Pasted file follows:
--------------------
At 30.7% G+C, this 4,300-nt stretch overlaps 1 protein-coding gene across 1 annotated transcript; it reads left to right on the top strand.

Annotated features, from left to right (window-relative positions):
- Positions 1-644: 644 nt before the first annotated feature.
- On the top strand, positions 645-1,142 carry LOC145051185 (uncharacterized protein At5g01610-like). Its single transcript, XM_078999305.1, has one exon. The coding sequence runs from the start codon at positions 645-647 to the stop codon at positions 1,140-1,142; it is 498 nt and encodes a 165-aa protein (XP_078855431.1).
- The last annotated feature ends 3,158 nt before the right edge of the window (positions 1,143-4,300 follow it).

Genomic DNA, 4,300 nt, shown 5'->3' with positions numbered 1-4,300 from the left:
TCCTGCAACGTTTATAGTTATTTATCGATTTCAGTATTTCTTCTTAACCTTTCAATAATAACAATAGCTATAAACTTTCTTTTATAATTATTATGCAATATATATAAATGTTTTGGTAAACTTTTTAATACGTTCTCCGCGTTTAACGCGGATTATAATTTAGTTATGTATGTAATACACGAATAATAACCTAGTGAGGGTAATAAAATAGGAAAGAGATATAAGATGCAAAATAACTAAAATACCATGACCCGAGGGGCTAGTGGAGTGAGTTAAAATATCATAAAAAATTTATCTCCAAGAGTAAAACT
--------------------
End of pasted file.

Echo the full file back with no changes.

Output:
At 30.7% G+C, this 4,300-nt stretch overlaps 1 protein-coding gene across 1 annotated transcript; it reads left to right on the top strand.

Annotated features, from left to right (window-relative positions):
- Positions 1-644: 644 nt before the first annotated feature.
- On the top strand, positions 645-1,142 carry LOC145051185 (uncharacterized protein At5g01610-like). Its single transcript, XM_078999305.1, has one exon. The coding sequence runs from the start codon at positions 645-647 to the stop codon at positions 1,140-1,142; it is 498 nt and encodes a 165-aa protein (XP_078855431.1).
- The last annotated feature ends 3,158 nt before the right edge of the window (positions 1,143-4,300 follow it).

Genomic DNA, 4,300 nt, shown 5'->3' with positions numbered 1-4,300 from the left:
TCCTGCAACGTTTATAGTTATTTATCGATTTCAGTATTTCTTCTTAACCTTTCAATAATAACAATAGCTATAAACTTTCTTTTATAATTATTATGCAATATATATAAATGTTTTGGTAAACTTTTTAATACGTTCTCCGCGTTTAACGCGGATTATAATTTAGTTATGTATGTAATACACGAATAATAACCTAGTGAGGGTAATAAAATAGGAAAGAGATATAAGATGCAAAATAACTAAAATACCATGACCCGAGGGGCTAGTGGAGTGAGTTAAAATATCATAAAAAATTTATCTCCAAGAGTAAAACT